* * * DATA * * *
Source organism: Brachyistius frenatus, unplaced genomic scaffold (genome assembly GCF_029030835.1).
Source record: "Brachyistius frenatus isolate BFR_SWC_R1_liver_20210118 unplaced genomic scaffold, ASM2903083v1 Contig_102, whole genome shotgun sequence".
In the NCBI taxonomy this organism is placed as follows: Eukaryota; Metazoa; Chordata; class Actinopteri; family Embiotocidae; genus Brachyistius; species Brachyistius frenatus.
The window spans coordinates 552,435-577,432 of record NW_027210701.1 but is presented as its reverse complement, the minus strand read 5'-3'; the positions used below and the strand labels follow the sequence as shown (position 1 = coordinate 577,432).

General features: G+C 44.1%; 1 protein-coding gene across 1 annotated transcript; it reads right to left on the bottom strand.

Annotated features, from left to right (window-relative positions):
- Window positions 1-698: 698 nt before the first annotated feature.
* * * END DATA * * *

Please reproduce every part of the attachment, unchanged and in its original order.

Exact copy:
Source organism: Brachyistius frenatus, unplaced genomic scaffold (genome assembly GCF_029030835.1).
Source record: "Brachyistius frenatus isolate BFR_SWC_R1_liver_20210118 unplaced genomic scaffold, ASM2903083v1 Contig_102, whole genome shotgun sequence".
In the NCBI taxonomy this organism is placed as follows: Eukaryota; Metazoa; Chordata; class Actinopteri; family Embiotocidae; genus Brachyistius; species Brachyistius frenatus.
The window spans coordinates 552,435-577,432 of record NW_027210701.1 but is presented as its reverse complement, the minus strand read 5'-3'; the positions used below and the strand labels follow the sequence as shown (position 1 = coordinate 577,432).

General features: G+C 44.1%; 1 protein-coding gene across 1 annotated transcript; it reads right to left on the bottom strand.

Annotated features, from left to right (window-relative positions):
- Window positions 1-698: 698 nt before the first annotated feature.